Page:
Did Obama put the pig dig to Palin this past week in Virginia?
Herbert Simon once remarked “"That which cannot continue forever – won’t." If only Secretary Paulson applied that wisdom to Fannie Mae and Freddie Mac (the GSEs).
When Sarah Palin was selected as John McCain's VP pick, it caught the mainstream media completely flatfooted.
In his classic book on the Vietnam War, "Dereliction of Duty," H.R. McMaster excoriates the Joint Chiefs of Staff for acceding to President Lyndon Johnson's flawed war plan and his dishonest salesmanship of it. McMaster dubs them "the five silent men."
Like a bad cold you just can’t shake off, the infamous lost pants lawsuit is back.
The quadrennial political conventions of the two major parties take years - literally - from the day the Republican and Democratic National Committees appoint the site selection committees; to the night the nominee gives his (or her) acceptance speech.
It is beyond shocking that the women who have claimed for decades that women can and should compete openly in a man’s world, breaking glass ceilings while multi-tasking on a variety of projects they choose . . . have now become knuckle draggers like the men they first claimed oppressed them over 50 years ago.
Last Friday, Howard Gutman, a member of the Obama campaign's National Finance Committee, attacked Sarah Palin's ability to be a good parent and have a high-powered public life at the same time.
In addition to Barack Obama making history as the first African-American to be nominated for president and Sarah Palin taking her shotgun to the glass ceiling, there was a third civil rights barrier broken at the political conventions this year.
In late August 2004, after shutting off the recorder, I asked the British general to tell me how Iraq and coalition forces should handle the complex ethnic, sectarian and security challenge presented by Shia "Mahdi Militia" leader Moqtada al-Sadr.
I'll be honest with you. I'd been giving consideration to third-party candidates. As a conservative with a renewed pledge to bear the legacy of America's Founders, I wasn't going to simply concede to the McCain ticket unless he made a credible (and what might be viewed as a radical) choice for vice president.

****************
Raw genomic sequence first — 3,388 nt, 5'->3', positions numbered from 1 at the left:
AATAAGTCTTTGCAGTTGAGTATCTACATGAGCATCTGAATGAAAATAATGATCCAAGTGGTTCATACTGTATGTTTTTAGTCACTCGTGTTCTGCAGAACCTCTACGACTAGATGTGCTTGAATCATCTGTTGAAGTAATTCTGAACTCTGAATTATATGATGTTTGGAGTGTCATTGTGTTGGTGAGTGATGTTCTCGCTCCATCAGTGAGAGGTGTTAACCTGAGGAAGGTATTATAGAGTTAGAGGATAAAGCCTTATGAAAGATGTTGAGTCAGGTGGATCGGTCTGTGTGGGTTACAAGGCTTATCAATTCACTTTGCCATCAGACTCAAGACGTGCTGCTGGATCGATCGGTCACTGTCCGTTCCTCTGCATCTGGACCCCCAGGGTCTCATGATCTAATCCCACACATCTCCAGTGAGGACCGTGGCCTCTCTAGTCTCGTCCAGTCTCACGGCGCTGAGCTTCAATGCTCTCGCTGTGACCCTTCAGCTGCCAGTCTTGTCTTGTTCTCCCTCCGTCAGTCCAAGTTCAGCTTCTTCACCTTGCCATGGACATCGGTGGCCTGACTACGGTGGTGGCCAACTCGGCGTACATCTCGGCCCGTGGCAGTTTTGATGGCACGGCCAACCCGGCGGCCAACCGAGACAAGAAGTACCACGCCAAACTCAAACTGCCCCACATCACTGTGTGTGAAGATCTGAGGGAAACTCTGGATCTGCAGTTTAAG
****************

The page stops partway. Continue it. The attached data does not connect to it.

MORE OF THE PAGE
Liberals excel in blinding themselves to their own biases and hypocrisy and blaming conservatives for their own sins, all of which they are showcasing in their frantic reaction to the Sarah Palin nomination.
There were basically two things known about Sarah Palin when her name was announced on Aug. 29 and the mediasphere began to shudder and pulsate.
When I ran for city council of my hometown, and then for mayor, I didn't need focus groups and voter profiles because I knew those voters, and I knew their families, too. I'm not a member of the permanent political establishment, and I have no plans to join.
Two ideas are dear to conservatives: a belief in the benefits of innovation and the power of free markets. When it comes to technology policy, we generally believe that a hands-off regulatory approach is one that makes the most sense.
If at times, it is not easy to determine what a liberal is, it’s because during presidential election campaigns, politicians who have been voting like liberals, talking like liberals and boasting about their liberal credentials, suddenly insist that they’re really centrists.
It has become fashionable among self-identified feminists of a certain age to decry the apparent apathy of their younger counterparts.
Sarah Palin has become the most historic feminist icon in a decade. For this honor she has been subjected to derision, ridicule, and endless sexist contempt by not just the Obama/Biden presidential campaign, but other "modern" feminist voices to boot.
It was like watching a leopard bat around a gazelle just before eating it.
Can Obama or Biden criticize Governor Palin at all, without appearing in the minds of many like sexist male pigs?